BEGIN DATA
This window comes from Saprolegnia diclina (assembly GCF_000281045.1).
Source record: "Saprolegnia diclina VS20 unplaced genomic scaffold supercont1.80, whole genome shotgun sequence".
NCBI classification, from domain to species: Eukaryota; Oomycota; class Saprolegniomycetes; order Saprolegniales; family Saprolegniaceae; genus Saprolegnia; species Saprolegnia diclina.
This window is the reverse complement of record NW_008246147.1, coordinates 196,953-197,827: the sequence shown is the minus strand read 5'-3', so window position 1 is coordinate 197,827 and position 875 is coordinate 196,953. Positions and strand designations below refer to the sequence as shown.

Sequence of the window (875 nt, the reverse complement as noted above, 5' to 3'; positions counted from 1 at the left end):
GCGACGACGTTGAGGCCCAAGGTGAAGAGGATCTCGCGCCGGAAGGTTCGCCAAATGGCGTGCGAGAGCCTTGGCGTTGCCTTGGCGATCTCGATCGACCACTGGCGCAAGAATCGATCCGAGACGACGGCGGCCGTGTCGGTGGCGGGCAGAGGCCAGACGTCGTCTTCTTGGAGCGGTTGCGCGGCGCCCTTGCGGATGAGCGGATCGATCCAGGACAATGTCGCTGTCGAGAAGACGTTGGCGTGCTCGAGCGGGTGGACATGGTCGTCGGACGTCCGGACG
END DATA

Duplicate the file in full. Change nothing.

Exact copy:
This window comes from Saprolegnia diclina (assembly GCF_000281045.1).
Source record: "Saprolegnia diclina VS20 unplaced genomic scaffold supercont1.80, whole genome shotgun sequence".
NCBI classification, from domain to species: Eukaryota; Oomycota; class Saprolegniomycetes; order Saprolegniales; family Saprolegniaceae; genus Saprolegnia; species Saprolegnia diclina.
This window is the reverse complement of record NW_008246147.1, coordinates 196,953-197,827: the sequence shown is the minus strand read 5'-3', so window position 1 is coordinate 197,827 and position 875 is coordinate 196,953. Positions and strand designations below refer to the sequence as shown.

Sequence of the window (875 nt, the reverse complement as noted above, 5' to 3'; positions counted from 1 at the left end):
GCGACGACGTTGAGGCCCAAGGTGAAGAGGATCTCGCGCCGGAAGGTTCGCCAAATGGCGTGCGAGAGCCTTGGCGTTGCCTTGGCGATCTCGATCGACCACTGGCGCAAGAATCGATCCGAGACGACGGCGGCCGTGTCGGTGGCGGGCAGAGGCCAGACGTCGTCTTCTTGGAGCGGTTGCGCGGCGCCCTTGCGGATGAGCGGATCGATCCAGGACAATGTCGCTGTCGAGAAGACGTTGGCGTGCTCGAGCGGGTGGACATGGTCGTCGGACGTCCGGACG